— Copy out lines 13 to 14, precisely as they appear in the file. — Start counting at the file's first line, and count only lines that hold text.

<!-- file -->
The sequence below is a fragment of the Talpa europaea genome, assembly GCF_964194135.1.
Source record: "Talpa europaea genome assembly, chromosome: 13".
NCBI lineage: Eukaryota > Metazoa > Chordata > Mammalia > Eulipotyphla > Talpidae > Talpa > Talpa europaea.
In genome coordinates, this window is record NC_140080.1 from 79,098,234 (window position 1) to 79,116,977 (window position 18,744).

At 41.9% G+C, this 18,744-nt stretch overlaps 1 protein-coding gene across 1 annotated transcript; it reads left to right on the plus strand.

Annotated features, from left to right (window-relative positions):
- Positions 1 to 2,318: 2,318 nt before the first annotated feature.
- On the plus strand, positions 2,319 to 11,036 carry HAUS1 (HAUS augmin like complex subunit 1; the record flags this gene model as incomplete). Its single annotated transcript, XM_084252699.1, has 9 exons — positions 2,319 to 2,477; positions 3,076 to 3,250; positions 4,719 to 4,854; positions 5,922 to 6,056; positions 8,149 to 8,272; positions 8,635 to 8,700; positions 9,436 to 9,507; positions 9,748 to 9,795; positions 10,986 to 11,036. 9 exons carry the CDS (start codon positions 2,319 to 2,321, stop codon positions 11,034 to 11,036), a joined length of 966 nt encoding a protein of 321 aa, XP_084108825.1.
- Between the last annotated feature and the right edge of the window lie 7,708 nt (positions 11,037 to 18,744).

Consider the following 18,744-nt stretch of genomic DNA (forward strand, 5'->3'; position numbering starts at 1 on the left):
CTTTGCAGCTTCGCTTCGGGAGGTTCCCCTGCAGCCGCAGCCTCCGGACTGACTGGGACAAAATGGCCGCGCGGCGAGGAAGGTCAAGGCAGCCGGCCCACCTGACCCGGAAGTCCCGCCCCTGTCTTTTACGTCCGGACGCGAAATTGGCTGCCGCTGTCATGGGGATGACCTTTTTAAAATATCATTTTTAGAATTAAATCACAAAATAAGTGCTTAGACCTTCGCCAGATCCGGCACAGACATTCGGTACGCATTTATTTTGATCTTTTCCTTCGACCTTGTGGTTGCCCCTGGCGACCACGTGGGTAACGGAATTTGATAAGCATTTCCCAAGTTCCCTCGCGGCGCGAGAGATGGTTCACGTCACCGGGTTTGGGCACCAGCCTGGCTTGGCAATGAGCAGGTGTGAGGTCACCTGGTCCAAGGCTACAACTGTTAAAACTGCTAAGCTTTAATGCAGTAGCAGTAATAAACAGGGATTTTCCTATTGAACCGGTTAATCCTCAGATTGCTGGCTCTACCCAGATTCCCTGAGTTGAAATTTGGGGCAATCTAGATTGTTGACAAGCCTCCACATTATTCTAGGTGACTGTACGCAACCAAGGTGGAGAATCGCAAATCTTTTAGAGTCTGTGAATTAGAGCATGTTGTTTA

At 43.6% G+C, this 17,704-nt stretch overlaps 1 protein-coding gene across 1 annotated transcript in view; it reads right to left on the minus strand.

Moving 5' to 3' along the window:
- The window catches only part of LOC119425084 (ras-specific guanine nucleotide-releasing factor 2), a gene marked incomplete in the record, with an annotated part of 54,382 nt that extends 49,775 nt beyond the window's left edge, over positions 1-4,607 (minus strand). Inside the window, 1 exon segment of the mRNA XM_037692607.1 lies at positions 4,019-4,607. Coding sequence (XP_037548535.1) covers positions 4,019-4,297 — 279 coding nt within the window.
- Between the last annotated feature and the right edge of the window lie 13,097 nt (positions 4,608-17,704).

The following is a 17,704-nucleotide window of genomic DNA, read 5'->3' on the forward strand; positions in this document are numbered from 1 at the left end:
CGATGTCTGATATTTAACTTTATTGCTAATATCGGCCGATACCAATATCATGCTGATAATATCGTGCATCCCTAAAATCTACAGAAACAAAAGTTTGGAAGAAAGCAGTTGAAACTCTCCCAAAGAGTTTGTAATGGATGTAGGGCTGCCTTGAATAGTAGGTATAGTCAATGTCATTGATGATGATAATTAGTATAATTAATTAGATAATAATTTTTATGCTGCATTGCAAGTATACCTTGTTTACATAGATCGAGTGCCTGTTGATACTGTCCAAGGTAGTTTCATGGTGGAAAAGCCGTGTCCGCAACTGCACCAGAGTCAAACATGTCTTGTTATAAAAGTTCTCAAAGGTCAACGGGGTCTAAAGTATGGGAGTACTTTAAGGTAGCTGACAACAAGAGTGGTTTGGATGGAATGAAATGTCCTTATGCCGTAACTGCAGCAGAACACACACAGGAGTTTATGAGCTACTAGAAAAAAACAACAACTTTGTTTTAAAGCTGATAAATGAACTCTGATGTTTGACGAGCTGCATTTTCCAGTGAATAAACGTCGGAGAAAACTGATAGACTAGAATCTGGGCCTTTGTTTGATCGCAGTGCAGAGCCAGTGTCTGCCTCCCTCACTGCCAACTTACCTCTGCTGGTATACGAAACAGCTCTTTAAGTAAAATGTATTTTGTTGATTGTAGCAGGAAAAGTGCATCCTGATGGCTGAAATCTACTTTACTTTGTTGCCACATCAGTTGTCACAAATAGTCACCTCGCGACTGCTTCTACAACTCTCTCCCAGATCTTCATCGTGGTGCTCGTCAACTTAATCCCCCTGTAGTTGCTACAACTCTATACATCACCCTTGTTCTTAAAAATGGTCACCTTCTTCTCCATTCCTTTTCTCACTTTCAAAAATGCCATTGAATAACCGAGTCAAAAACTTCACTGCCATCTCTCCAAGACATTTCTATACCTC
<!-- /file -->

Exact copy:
Moving 5' to 3' along the window:
- The window catches only part of LOC119425084 (ras-specific guanine nucleotide-releasing factor 2), a gene marked incomplete in the record, with an annotated part of 54,382 nt that extends 49,775 nt beyond the window's left edge, over positions 1-4,607 (minus strand). Inside the window, 1 exon segment of the mRNA XM_037692607.1 lies at positions 4,019-4,607. Coding sequence (XP_037548535.1) covers positions 4,019-4,297 — 279 coding nt within the window.